Mumbai: On December 1, 2019, a young PhD scholar, Somnath Waghmare, decided to spend six days with his camera documenting the crowd visiting Dr B.R. Ambedkar’s memorial ‘Chaityabhoomi’, situated in the heart of Mumbai city. It was initially meant as an academic process to document the visit of several lakhs of Ambedkarites to the memorial, their aspirations and reasons to continue visiting the city every year. But it has now taken the form of an hour-long documentary film called Chaityabhumi.
Waghmare – who is pursuing a PhD at the Media and Cultural Studies department of Tata Institute of Social Sciences – already has a film under his belt, called The Battle of Bhima Koregaon: An Unending Journey. The new film is promoted by director Pa. Ranjith’s Neelam Productions. On December 6, Ambedkar’s death anniversary – which is observed by his followers as Mahaparinirvan Divas –Waghmare spoke to The Wire about the upcoming film.
What inspired you to make the documentary film Chaityabhumi?
I did not imagine this would become a film. Every year, I visit Chaityabhoomi and see lakhs of people travel from different parts of India to Mumbai. Dr B.R. Ambedkar passed away in 1956 but visitors who have never seen him are drawn to the city each year. The emotions and the love for the man are unparalleled. I simply wanted to capture the day’s events on camera. This was more of an academic exercise and documentation of the annual visit. But at the end of the six-day shoot, having interviewed several people, I was convinced that I should process the footage and present it as a documentary film.
Ambedkar is perhaps the only leader who manages to move the masses, even so many years after his death. Lakhs of Bahujans gather at Chaityabhoomi each year but this phenomenon is largely neglected by the Indian media.
Actually, there has been an interesting shift in the past few years, especially since the new Ambedkarite generation found an active footing in the online space. A few years ago, major English publications would reduce the Mahaparinirvan Divas to a “traffic snarl”. Invariably, every year, a photo would be carried in newspapers with a caption claiming the city traffic went for a toss because of the crowd. Barring a few regional papers, no one would even care to check what inspires such a deprived class to travel miles on this day. But today, they are fully aware that they can’t get away with such insensitive, mindless coverage. Ambedkarites will hold them accountable and call their casteism out promptly. You find a slightly informed news coverage now.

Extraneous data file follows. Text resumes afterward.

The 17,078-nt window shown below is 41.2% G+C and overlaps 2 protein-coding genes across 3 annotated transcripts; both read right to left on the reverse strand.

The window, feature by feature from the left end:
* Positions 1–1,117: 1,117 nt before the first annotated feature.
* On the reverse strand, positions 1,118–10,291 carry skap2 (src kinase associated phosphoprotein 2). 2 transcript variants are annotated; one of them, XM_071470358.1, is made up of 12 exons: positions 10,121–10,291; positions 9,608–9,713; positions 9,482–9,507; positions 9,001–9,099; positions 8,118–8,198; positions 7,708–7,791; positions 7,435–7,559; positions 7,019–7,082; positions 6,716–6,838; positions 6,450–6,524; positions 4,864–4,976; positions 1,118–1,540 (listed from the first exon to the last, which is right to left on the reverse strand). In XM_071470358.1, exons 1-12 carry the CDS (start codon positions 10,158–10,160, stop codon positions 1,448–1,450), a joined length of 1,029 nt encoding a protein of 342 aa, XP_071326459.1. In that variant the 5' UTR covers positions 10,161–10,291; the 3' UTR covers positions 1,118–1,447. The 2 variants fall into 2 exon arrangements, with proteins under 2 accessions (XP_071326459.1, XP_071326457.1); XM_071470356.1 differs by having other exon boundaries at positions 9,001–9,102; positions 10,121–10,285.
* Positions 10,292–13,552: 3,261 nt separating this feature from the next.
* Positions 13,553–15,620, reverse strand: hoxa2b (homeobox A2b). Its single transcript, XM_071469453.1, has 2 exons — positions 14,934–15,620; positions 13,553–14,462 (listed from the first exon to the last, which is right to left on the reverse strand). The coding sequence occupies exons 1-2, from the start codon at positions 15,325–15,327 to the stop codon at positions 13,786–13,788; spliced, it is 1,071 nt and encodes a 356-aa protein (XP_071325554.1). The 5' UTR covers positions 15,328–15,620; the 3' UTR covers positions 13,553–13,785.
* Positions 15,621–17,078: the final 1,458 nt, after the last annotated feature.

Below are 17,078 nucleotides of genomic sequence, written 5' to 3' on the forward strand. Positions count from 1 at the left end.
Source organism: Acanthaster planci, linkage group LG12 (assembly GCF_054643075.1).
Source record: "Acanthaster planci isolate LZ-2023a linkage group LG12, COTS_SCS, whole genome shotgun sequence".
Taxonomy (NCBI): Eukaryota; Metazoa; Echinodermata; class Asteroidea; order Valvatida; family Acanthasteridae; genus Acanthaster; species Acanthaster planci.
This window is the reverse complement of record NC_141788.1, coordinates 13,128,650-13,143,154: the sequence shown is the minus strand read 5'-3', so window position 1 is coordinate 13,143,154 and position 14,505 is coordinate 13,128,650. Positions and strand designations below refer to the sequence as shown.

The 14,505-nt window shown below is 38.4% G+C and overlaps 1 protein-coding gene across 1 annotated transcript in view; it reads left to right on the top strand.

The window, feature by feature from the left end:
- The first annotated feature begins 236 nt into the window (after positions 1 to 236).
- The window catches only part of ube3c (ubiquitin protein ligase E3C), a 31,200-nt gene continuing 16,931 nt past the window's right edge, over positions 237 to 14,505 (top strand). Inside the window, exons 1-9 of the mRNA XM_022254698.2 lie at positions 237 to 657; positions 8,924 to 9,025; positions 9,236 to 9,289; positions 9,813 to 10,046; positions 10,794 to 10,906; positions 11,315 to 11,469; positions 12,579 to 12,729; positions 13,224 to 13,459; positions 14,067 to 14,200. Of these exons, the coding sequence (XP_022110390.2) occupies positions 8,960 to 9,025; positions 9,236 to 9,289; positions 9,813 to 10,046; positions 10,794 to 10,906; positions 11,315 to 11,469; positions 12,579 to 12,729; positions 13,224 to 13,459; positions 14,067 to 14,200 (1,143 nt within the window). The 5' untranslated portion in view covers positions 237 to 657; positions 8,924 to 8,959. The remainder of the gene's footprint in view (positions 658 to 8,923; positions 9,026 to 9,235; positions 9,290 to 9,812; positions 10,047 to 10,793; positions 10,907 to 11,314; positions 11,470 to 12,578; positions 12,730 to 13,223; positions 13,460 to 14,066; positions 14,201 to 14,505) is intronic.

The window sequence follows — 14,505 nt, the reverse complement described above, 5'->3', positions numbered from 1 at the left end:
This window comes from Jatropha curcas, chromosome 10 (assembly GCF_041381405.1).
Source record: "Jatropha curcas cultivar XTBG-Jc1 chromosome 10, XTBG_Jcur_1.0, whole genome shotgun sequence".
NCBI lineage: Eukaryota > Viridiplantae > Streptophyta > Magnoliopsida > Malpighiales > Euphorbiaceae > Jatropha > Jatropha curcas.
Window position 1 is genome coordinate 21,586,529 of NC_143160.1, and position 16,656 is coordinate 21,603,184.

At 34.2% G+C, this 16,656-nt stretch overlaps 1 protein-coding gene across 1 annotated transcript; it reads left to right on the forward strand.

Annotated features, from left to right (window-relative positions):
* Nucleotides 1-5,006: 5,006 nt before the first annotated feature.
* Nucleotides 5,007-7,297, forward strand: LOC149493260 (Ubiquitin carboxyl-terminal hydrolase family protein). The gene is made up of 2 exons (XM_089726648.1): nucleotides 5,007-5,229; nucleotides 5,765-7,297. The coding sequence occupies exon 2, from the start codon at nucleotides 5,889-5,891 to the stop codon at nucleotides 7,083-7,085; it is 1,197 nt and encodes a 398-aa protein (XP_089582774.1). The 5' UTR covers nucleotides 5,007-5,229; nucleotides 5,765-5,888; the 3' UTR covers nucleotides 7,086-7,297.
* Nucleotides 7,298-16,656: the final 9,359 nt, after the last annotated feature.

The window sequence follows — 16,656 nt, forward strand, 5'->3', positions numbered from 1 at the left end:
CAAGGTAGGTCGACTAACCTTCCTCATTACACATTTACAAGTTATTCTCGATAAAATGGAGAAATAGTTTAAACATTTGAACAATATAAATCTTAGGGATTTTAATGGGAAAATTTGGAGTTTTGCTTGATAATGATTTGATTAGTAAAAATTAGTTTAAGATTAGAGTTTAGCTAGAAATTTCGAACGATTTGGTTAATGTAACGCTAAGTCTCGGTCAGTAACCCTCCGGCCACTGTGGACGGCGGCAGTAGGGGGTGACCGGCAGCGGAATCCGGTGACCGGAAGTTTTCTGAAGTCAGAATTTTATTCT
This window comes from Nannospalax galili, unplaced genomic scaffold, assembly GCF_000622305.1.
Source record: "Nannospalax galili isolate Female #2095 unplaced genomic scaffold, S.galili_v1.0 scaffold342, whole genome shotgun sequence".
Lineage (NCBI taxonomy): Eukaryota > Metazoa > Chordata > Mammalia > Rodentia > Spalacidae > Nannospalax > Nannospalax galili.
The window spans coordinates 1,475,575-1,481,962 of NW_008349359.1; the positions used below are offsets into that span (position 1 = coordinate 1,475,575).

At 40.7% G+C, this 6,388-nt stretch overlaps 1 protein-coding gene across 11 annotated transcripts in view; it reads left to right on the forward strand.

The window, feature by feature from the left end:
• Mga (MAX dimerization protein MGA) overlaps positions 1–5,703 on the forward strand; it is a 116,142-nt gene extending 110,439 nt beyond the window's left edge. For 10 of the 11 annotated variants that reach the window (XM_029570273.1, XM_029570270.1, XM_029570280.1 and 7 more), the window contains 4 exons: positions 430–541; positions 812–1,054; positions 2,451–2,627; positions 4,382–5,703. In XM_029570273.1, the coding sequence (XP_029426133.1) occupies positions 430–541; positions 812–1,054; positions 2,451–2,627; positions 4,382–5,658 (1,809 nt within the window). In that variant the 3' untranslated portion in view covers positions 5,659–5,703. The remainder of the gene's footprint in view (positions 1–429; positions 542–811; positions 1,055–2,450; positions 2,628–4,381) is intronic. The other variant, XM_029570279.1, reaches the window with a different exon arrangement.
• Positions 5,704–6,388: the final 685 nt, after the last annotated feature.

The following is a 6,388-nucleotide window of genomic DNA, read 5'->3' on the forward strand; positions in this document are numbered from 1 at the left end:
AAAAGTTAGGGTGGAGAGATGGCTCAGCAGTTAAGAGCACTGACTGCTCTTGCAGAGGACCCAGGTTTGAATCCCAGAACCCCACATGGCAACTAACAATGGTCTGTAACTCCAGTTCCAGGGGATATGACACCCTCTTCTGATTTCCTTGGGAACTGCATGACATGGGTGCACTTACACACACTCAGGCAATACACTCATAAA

Can you share a little about how you went about researching and filming for the documentary?
Before Chaityabhumi, I had filmed for months at Bhima Koregaon (for his earlier film). After spending many hours at these places, I realised that there is a pattern to the crowd that gathers here. It is not just Chaityabhoomi or Deekshabhoomi that people visit. Almost every district has a place or two of historical relevance. You will see similar congregations of Bahujans across these places. I wanted to capture what drives people to travel every year; their attachment to the revolutionary leader.
There is no political motivation behind this, it is pure emotion. Such a massive gathering, however, continues to be ignored by the state. Most arrangements are made by volunteer groups like Samata Sainik Dal and Bhartiya Boudh Mahasabha. The day has a strict schedule and events are organised at the pre-decided time. My film captures all these activities and how volunteers manage the day’s events meticulously.
You mentioned that you began this as an academic exercise but later converted it into a film. What exactly was the objective behind this academic work?
Close to 10 lakh people – largely belonging to the Dalit community but also from the OBC community – visit Chaityabhoomi every year. Social scientists obsessively study the two communities. I would say, Chaityabhoomi is the best place to study the socio-economic realities of the Bahujan communities. From December 1 onwards, people – mostly from northern states – travel to Mumbai. People from other regions follow. They stay close by, at a sprawling public park called Shivaji Park and spend close to a week in the city. Most of them are landless labourers, who travel in passenger trains with just a pair of clothes and dry food packets. Many Nepalese and Sri Lankans too visit Chaityabhoomi.
For the entire week, many book and music stalls crop up in the area. Folk and street artists perform here. People with limited means happily spend all their earnings on anti-caste books and music. It is a sight to behold.
Along with the intention of making a film for the community, I am also hoping the film will also help researchers and academics in the future.
Your last film on Bhima Koregaon is available on YouTube. It has been widely appreciated. What are your plans for Chaityabhumi?
Since this film is promoted by Neelam Productions, I am hoping to find an appropriate OTT streaming platform to release the film. I just want to take the film to as many people as I can.